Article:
Peace and Safety in the Christian Home
Should any attack you, it will not be my doing,... you shall prevail
and you shall rebut every charge brought against you – vindication comes
from me. This is the very word of the Lord. Isaiah 54:15,17
Symptoms of Abuse
Frequent or unexplained injuries or somatic illness
Headaches, stomach aches, asthma
Nervous, anxious, fearful
Short attention span
Tired, lethargic, seems lazy
Isolated, lonely, difficulty trusting
Feels guilty, especially about anger
Blames others for their behavior
Relationships that start intensely or end abruptly
Low self-esteem/ Overly aggressive
Afraid to disagree
Additionally For Children
Over or under achieving
Fear of separation from mom
Ask Yourself, Ask Your Friend
Often surprised or frightened by your partner’s angry
Frustrated because you can’t get him to understand you?
Feeling left out because he rarely shares his thoughts, feelings, or plans
Feeling like you are going crazy?
Is Your Partner:
· Irritable, sullen, or critical?
· Unpredictable or explosive?
· Manipulative or jealous?
· Friendly to others, but demanding at home?
Has any of the following been done to you?
Name calling, making fun of, insulting
Blackmail, threatening, accusing, controlling, following, humiliating,
isolating from others, criticizing, manipulating, blaming,playing mind
games, crazy making
Minimizing your concerns
Treating you like a servant, abandonment, intimidating, silent withdrawal
Saying you caused the abuse
Pushing, shoving, backhanding, biting, strangling, punching, burning,
smothering, grabbing, kicking, twisting, smacking, hair pulling, holding,
carrying, sitting on, banging against the wall or floor
Throwing/ breaking objects or windows, driving recklessly in order to scare
Punching or kicking a wall or door, blocking a car or doorway
Detaching or disabling a phone
Locking in or out of the home, in a closet or other confined space
Abusing a pet or killing a pet, brandishing a weapon
Restricting, tracking, gambling, hiding, or lying about family funds
Asset fraud, refusing to pay child support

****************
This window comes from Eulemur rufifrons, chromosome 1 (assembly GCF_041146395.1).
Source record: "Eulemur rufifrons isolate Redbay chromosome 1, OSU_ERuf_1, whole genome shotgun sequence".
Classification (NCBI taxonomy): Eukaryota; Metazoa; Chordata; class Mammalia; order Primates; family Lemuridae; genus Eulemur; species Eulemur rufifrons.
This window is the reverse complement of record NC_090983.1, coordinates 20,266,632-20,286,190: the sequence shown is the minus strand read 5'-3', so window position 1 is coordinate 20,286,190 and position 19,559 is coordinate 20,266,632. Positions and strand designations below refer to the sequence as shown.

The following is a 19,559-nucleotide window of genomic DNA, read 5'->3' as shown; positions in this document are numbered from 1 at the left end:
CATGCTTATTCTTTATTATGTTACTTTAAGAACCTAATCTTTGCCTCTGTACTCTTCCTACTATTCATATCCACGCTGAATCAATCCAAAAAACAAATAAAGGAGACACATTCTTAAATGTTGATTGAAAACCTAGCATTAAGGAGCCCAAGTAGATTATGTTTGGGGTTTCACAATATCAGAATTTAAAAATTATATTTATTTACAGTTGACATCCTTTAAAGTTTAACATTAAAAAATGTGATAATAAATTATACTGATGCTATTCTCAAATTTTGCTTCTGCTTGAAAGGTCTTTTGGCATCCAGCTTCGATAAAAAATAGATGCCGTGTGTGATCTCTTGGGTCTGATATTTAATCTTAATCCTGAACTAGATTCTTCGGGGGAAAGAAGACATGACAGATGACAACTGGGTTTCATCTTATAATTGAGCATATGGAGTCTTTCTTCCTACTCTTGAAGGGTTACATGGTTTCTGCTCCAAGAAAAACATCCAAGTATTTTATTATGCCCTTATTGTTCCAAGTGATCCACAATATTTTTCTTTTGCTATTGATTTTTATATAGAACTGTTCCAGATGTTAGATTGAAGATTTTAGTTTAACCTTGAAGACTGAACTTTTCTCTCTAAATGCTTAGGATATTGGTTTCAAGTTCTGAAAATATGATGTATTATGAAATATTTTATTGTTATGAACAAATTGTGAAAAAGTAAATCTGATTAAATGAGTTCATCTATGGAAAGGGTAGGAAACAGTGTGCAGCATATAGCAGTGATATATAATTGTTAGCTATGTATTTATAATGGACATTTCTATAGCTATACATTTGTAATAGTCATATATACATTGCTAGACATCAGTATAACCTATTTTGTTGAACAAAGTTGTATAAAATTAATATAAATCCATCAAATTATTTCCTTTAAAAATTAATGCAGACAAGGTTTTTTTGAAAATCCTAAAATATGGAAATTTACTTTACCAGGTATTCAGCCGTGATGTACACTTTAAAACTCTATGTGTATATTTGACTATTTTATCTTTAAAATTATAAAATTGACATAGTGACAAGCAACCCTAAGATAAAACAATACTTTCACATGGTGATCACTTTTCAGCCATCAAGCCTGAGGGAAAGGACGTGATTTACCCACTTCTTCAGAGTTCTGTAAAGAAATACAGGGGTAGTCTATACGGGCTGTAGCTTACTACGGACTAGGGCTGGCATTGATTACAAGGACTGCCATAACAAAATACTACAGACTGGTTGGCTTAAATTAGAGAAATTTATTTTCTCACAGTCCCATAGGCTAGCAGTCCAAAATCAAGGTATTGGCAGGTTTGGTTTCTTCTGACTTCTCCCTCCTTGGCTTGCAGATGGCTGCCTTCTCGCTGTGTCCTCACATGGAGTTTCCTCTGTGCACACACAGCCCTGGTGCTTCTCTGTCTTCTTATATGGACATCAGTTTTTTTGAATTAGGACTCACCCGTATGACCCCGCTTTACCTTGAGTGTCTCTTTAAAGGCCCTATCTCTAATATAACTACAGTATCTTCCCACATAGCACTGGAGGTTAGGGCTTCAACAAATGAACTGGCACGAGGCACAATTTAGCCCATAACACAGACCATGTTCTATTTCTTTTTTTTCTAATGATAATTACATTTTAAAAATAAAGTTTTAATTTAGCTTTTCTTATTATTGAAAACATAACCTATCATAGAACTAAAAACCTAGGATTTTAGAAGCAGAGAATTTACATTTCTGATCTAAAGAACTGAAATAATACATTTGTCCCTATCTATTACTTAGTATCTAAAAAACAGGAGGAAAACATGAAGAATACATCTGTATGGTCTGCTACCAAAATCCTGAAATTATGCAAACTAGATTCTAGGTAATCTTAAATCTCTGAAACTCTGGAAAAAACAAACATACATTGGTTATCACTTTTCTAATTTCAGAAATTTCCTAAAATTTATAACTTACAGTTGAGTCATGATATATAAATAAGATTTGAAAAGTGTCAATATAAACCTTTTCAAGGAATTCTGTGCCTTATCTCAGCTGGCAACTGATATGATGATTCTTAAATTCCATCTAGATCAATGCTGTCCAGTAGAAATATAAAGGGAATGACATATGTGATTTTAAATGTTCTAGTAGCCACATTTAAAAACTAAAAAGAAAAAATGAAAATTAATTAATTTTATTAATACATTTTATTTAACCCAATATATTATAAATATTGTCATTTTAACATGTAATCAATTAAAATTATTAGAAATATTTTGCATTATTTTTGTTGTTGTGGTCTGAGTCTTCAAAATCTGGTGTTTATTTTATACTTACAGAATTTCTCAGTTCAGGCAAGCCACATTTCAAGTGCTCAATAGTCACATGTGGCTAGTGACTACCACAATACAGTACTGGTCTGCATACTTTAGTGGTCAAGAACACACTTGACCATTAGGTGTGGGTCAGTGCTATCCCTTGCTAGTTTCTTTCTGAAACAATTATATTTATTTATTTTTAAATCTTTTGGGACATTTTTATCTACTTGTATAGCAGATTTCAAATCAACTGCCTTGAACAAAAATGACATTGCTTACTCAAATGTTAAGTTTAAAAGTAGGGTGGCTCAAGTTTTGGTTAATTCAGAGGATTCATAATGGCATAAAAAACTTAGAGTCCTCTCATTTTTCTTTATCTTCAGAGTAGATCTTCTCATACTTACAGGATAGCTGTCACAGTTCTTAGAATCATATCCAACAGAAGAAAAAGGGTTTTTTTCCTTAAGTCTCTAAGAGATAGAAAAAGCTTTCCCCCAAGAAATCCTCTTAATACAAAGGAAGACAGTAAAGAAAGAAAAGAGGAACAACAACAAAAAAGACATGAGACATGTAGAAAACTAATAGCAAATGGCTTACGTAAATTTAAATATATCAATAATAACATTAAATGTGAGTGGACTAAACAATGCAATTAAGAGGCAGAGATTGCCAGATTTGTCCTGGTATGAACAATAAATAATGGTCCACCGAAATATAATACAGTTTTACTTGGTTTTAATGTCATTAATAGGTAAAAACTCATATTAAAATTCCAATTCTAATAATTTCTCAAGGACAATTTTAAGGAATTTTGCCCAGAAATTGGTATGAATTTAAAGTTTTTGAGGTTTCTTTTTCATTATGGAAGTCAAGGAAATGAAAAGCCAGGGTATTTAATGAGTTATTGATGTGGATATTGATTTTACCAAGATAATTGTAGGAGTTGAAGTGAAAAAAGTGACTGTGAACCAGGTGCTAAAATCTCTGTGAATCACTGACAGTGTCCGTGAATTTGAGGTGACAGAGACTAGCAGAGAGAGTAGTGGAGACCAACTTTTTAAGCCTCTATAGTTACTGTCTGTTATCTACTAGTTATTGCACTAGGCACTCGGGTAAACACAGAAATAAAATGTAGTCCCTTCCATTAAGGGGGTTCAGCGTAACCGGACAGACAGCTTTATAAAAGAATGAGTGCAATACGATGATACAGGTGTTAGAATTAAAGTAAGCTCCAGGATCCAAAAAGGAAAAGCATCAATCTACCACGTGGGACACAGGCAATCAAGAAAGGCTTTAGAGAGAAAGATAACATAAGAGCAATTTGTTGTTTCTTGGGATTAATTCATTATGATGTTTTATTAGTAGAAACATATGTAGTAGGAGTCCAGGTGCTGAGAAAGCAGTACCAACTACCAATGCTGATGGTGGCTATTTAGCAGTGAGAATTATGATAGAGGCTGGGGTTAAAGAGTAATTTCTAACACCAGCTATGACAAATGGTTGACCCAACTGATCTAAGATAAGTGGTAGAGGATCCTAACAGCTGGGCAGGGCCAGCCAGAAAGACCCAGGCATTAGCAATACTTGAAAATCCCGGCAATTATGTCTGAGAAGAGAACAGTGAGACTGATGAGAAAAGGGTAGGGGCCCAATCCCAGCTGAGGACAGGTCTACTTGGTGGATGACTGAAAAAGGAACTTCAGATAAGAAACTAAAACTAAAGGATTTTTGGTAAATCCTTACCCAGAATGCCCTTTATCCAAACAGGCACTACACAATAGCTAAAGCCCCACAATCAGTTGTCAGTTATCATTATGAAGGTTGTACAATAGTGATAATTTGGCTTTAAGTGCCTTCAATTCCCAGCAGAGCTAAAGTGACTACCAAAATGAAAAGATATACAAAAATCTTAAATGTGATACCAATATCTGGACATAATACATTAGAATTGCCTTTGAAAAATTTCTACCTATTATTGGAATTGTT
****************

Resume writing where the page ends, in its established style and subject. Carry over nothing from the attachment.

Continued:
Refusing to let you have a job
Luring, tricking, trapping, coercing, or bribing anyone
with less maturity or power into a sexual experience
Sexually stimulating or being stimulated by anyone disempowered by age,
size, handicap, or situation. This could be physical, verbal, or visual,
including discussing or describing, watching revealing or fondling
Rape or forced sex of any type even within marriage
Refusing to use birth control
Replacing marital relations with pornography, making you watch it, or
practicing pornographic acts on you
Transmitting Herpes, HIV, or other STD’s to a faithful spouse
Be Prepared, Have a Safety Plan
If you are injured, have a doctor take photos and write a
report. Keep your own evidence of damage such as ripped clothing and photos
of bruises and injuries. Keep these in a safe place away from your home.
Plan a safe place and time to go for help that he won’t suspect. Have phone
numbers with you.
Contact your local domestic violence shelter for safety planning, available
resources and legal aid.
Teach your children not to protect you, pets, or toys. Be sure they know how
to get out of the house and to the safe place.
Arrange a signal with a trustworthy neighbor who will call the police. This
may be a light or a message saying, “Do not disturb me right now.”
Put money away; even if it’s a little bit every week. Start a bank account
in your name. Consider Proverbs 31 – The noble wife is a financially
independent business woman with her own business who travels as necessary to
provide for her family.
Arrange for pet care.
Keep these necessities or copies of them with someone you
spare keys, clothes, money, food stamps, medications &
Birth certificates (yours and children’s)
Social Security cards, passports
Work permits, green cards, visa, Insurance papers
Banking account information
Immunization and medical records
Lease, rental, house deed
Protective order, custody papers
Important photos, keepsakes
Listen to your instincts. If the situation is dangerous,
consider giving the abuser what he wants to calm him down, just until you
are out of danger and stay near an exit. Avoid arguments, especially in a
bathroom, kitchen, or near weapons.
At work. Identify a friend to update about your situation.
Provide a picture of the batterer to the friend and building security. Have
your calls screened, if possible. Have an escort to and from transportation.
AS often as possible travel a variety of routes and use different entries to
Always remember: It is against the Word of God and a crime for anyone, even
family or friends, to hurt you, your children, or your pets.
Help a Friend
Ask direct questions, gently. Give time to talk.
Ask again a few days later. Don’t tell her what to do.
Validate her feelings.
Encourage her to follow her interests. Be dependable. Recognize improvement.
Allow disagreement without withdrawing. Show affection.
Listen without judging. If she shares something of her abuse, believe her.
This may be only the beginning.
Remind her that domestic violence is a crime and God wants her to be safe.
Keep confidences, unless someone under or over 65 is being abused. Then you
are required by law to report. YOU MAY REPORT ANONYMOUSLY.
Let her know she is not to blame, not responsible, and does not deserve
abuse. The abuser is the one who breaks the covenant.
Help her to make a safety plan.
Make strong statements against domestic violence. Point out
that the perpetrator is responsible. Do not accept excuses. Realize that
abusers can change if stopped early and held accountable by the community.
National Domestic Violence
Peace & Safety in the Christian Home
1095 Stony Brook Road
Brewster, MA 02631
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